Antibody titer responses to a single dose of mRNA vaccine were higher in health care workers (HCWs) with previous SARS-CoV-2 infections than those without, according to a research letter published in JAMA Network. In the face of global vaccine shortages, investigators believe this finding could inform single-dose vaccine strategies for previously infected individuals or support lowering their place on the priority list.
A total of 3816 HCWs were enrolled in a serosurvey study conducted in August 2020. Of those, 151 HCWs were randomly contacted, and 59 volunteers enrolled. In the volunteer group, 17 were previously identified as SARS-CoV-2 IgG antibody negative (Ab-negative), 16 IgG-positive with asymptomatic COVID-19 (asymptomatic), and 26 IgG-positive with symptomatic COVID-19 (symptomatic). Participants were vaccinated with either the Pfizer-BioNTech or Moderna vaccine and had their blood drawn at 0, 7, and 14 days.
At each sampling day, the median reciprocal half-maximal binding titers were higher in the asymptomatic (208, 29,364, and 34,033) and symptomatic (302, 32,301, and 35,460) groups vs the Ab-negative group (<50, <50, and 924) (P < .001 for each). Median reciprocal ID99 virus neutralization titers at day 0 and 14 were 80 and 40,960 for the asymptomatic group and 320 and 40,960 for the symptomatic group, both of which again were higher than the Ab-negative group (<20 and 80) (P < .001 for each).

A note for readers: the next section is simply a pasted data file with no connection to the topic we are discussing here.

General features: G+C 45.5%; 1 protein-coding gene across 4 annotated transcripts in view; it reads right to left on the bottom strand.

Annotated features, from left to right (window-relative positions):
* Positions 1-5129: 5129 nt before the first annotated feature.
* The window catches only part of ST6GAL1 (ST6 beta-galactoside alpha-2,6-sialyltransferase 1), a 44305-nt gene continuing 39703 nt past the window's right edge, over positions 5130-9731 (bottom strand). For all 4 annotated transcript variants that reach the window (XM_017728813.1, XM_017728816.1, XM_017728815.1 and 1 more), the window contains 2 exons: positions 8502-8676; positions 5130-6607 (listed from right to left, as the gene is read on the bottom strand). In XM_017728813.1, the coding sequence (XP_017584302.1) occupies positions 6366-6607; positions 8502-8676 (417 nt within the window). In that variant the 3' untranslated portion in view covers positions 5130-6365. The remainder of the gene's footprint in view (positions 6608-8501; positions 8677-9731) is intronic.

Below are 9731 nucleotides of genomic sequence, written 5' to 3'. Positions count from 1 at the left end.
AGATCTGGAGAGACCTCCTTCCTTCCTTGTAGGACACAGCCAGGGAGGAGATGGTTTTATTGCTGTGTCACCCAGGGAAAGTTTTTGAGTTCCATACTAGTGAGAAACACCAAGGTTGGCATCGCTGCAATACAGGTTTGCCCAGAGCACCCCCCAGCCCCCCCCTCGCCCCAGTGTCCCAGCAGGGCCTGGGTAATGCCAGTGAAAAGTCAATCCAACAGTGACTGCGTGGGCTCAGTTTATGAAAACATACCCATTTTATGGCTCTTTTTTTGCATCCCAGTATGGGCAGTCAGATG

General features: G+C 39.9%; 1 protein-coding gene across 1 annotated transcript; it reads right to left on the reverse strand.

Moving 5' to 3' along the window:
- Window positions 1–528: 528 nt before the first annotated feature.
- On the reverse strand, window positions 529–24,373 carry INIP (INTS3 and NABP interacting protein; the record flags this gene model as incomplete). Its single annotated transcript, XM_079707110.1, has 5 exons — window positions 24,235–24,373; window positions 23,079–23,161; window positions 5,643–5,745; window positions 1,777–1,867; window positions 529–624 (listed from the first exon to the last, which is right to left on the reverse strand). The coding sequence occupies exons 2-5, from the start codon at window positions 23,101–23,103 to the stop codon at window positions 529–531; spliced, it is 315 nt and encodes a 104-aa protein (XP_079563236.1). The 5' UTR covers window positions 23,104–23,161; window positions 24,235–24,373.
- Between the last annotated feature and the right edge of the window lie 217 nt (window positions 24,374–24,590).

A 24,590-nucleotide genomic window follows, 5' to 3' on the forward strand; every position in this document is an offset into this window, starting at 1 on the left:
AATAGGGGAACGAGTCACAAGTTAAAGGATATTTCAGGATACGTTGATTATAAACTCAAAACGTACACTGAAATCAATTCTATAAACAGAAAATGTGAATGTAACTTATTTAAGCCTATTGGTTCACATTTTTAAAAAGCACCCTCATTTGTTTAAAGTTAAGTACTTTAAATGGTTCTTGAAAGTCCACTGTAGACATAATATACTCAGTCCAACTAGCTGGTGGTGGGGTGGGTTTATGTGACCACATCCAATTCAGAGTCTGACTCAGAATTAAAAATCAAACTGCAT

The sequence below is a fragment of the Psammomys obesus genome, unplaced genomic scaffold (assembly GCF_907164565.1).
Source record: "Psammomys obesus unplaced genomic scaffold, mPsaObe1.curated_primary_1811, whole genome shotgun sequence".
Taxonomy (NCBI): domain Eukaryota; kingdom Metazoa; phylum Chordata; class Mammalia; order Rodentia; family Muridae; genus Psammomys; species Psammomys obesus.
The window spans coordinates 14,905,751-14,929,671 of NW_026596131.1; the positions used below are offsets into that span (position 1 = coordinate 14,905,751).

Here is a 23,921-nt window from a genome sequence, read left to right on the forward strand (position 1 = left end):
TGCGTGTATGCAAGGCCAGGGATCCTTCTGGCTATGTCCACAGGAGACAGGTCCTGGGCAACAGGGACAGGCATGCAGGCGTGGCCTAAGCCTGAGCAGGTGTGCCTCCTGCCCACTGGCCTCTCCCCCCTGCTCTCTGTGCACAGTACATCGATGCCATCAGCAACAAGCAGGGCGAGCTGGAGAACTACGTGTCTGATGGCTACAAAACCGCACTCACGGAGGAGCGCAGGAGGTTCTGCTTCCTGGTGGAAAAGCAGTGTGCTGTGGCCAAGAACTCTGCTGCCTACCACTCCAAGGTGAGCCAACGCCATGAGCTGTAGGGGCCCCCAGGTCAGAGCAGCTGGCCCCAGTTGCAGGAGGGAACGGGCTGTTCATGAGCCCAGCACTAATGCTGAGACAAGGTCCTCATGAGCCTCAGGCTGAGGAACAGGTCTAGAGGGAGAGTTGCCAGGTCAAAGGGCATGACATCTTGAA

The study was limited by a small sample size and potential bias because the sample may not be representative of the original population. Furthermore, vaccine efficacy data was insufficient.
Investigators did conclude that HCWs with previous COVID-19 (as diagnosed via laboratory-confirmed serology testing) had higher antibody titer responses, which could inform prioritizations of vaccines and potential single-dose vaccination strategy.
Saadat S, Tehrani ZR, Logue J, et al. Binding and neutralization antibody titers after a single vaccine dose in health care workers previously infected with SARS-CoV-2. JAMA. Published online March 1, 2021. doi:10.1001/jama.2021.334
This article originally appeared on Infectious Disease Advisor